It’s the kind of call you never want to get. My sister phoned to tell me her husband – my brother-in-law – had been diagnosed with Basal Cell Carcinoma on his nose and was going to need surgery.
Despite her constant nagging to have it checked out, he had ignored a small red-spot on his nose for three years that “came and went and came and went and was never sore,” according to him. He finally agreed to go to a dermatologist appointment that my sister made for him.
The news wasn’t good. The biopsy was positive for BCC and he was going to need both surgery to remove the cancer and plastic surgery for the extensive damage that was going to be done to his nose.
The procedure spanned a six-week period that included surgery by the dermatologist and four subsequent visits to the plastic surgeon. A flap of skin had to be taken from his forehead to aid the healing process resulting in a six-inch scar that ran from the bridge of his nose up and over his forehead.
It’s three months post-surgery and his nose is healing well but he reports no feeling in it, which may or may not come back. When asked what advice he had for others, my brother-in-law said, “As soon as you see something, go get it checked. The longer you wait the more drastic the surgery.”
I could hear my sister’s answer to that question over the phone in the background as she yelled, “Listen to your wife.”
Skin cancer is the country’s most common and rapidly growing type of cancer. There are more than 1 million new cases diagnosed each year, which is more than prostate, breast, lung, colon, uterus, ovaries and pancreas cancer combined.
Experts now estimate that 1 in 5 Americans will develop some form of skin cancer in their lifetime. The good news is that there is a lot you can do to avoid becoming a skin cancer statistic or fatality.
Prevention and early detection are the keys. The first step is to become familiar with the three main types of skin cancer. Basal Cell Carcinoma is the most common form responsible for 80 percent of all skin cancers. The other two are Squamous Cell Carcinoma at 15 percent and the deadly Melanoma weighing in at 5 percent.
Next, you need a basic understanding of Ultraviolet (UV) Radiation. There are two main types of UV radiation that reach the earth – UVA and UVB.
UVB radiation damages the DNA of the skin, which can set the stage for skin cancer. Recent research has found that UVA also contributes to skin cancer. There are no safe UV rays.
How do you protect yourself from UV rays? Here are some sun safety tips from the American Cancer Society:
In a perfect world, skin cancer could be prevented. But since the majority of damage due to sun exposure is done early in life before people are aware of the dangers, the next best thing is detecting skin cancer as early as possible.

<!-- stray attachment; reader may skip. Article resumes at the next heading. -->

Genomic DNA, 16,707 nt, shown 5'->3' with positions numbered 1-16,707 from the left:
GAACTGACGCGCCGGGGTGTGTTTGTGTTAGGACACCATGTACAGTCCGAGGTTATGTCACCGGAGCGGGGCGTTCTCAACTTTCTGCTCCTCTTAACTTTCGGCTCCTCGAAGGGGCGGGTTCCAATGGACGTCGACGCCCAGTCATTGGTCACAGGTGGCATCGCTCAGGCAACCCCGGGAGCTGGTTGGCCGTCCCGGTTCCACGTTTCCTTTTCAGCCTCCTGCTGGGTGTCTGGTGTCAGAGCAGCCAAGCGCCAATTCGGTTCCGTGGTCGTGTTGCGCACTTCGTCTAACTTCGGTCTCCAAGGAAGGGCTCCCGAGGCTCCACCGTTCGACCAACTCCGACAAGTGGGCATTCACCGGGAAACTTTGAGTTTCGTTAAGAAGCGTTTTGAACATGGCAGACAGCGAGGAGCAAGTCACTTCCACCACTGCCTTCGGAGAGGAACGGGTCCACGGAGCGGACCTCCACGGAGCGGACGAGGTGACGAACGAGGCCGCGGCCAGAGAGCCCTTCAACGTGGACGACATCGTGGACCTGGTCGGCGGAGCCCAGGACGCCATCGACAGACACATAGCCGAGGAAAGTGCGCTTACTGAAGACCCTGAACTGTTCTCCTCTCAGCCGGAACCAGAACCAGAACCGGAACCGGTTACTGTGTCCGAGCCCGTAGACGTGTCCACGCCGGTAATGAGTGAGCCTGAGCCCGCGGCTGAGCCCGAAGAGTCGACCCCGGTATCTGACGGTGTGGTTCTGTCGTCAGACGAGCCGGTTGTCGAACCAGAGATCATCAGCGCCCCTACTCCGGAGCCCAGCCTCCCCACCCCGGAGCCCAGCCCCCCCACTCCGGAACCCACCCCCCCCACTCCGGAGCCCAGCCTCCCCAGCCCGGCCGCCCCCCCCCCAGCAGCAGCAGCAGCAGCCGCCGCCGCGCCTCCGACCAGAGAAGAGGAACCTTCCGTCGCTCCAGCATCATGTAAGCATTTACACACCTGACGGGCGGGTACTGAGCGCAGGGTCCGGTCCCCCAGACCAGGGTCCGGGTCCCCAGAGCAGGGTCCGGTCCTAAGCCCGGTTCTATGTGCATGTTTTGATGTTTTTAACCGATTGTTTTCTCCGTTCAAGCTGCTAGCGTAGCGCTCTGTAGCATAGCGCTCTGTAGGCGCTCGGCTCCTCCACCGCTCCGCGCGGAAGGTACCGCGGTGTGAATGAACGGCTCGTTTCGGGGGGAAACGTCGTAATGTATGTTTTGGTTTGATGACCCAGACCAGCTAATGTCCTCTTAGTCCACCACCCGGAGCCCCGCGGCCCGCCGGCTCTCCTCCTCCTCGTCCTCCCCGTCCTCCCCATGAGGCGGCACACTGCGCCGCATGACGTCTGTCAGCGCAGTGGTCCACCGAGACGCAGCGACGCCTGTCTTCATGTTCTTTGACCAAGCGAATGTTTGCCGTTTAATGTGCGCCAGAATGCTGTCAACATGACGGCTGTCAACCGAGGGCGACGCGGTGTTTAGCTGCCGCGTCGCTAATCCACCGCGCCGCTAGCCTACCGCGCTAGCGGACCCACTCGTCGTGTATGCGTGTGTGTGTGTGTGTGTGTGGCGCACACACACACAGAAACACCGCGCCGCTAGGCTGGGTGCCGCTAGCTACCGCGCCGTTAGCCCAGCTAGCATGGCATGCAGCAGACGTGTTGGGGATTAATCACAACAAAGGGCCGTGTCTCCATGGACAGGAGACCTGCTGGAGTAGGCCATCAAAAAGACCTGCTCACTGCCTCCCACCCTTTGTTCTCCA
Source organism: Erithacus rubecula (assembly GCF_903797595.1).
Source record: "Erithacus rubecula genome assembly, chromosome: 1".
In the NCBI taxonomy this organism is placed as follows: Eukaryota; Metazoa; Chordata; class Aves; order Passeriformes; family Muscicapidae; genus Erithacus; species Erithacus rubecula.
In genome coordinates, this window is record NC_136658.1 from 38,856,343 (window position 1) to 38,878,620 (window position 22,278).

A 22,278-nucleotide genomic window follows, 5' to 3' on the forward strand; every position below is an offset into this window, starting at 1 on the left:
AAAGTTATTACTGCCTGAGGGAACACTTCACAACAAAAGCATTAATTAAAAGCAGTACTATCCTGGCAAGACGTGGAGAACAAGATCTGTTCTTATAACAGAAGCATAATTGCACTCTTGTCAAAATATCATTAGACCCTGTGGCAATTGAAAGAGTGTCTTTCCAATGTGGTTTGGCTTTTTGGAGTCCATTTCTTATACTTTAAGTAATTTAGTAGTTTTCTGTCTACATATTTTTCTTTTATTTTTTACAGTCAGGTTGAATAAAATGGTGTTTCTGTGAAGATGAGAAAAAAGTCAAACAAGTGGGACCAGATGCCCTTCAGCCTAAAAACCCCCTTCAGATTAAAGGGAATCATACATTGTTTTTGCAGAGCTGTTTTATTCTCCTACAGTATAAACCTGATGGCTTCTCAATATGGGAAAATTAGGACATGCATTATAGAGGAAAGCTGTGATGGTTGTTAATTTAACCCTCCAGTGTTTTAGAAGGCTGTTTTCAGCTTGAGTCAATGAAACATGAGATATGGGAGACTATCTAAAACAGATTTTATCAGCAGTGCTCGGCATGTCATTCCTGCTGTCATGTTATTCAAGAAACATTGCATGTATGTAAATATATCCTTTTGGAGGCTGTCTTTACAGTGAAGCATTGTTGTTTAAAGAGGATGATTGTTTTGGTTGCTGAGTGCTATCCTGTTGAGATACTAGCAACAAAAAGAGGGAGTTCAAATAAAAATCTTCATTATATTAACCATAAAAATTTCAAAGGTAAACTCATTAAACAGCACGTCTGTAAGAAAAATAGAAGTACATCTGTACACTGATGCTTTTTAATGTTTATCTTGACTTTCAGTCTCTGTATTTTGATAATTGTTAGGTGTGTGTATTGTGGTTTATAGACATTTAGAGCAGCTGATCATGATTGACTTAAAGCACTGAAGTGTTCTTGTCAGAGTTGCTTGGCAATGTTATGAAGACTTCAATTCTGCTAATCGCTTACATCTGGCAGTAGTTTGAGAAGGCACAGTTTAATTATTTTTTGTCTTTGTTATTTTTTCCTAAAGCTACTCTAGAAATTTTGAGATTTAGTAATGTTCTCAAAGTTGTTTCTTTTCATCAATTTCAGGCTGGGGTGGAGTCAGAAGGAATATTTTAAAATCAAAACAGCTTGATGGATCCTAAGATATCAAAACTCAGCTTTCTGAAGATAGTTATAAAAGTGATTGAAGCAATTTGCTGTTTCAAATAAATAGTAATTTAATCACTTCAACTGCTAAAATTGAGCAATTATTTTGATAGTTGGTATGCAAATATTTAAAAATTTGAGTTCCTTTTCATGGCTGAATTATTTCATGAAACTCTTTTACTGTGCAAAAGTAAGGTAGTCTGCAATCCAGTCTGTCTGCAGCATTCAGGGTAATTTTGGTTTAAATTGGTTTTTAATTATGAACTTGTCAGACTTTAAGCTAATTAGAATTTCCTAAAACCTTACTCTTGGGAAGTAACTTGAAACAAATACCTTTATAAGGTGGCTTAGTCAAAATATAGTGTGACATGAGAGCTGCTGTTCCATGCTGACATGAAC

Finding possible cancers on your skin doesn’t require an x-ray or blood test. According to the ACS, all you need are your eyes and a mirror.
It is important to check your skin at least once a month. Self-examination is best done in a well-lit room in front of a full-length mirror using a hand-held mirror for areas that are hard to see.
Face the mirror and check your face, ears, neck, chest and belly. Women will need to lift their breast to check the skin underneath.
Check both sides of your arms and the tops and palms of your hands. Next, sit down and check both the front and back of your legs and the tops and bottoms of your feet.
Here’s what the ACS suggests you look for:
Basal Cell Carcinomas usually appear as a small, fleshy bump on sun-exposed areas like the head, neck, back and extremities. Occasionally, BCC presents itself as a flat, scaly patch or as a whitish scar-like change in the skin.
Squamous Cell Carcinomas express themselves as bumps or as red, scaly patches. They are typically found on the rim of the ear, face, lips and mouth.
Melanoma may appear suddenly without warning or it may begin in or near a mole or other dark spot in the skin. Determining if you need to seek medical attention for a mole is as easy as ABCDE.
If you are unfamiliar with what these skin cancers look like, you need to log on to the American Academy of Dermatology’s website at www.aad.org/ and click on “SPOT Skin Cancer” and educate yourself.
Being fair-skinned and having suffered numerous sunburns as a child, I don’t stop with self-examination. Every 6 months, I go to a dermatologist for a complete body exam.
When was the last time a dermatologist checked you for skin cancer?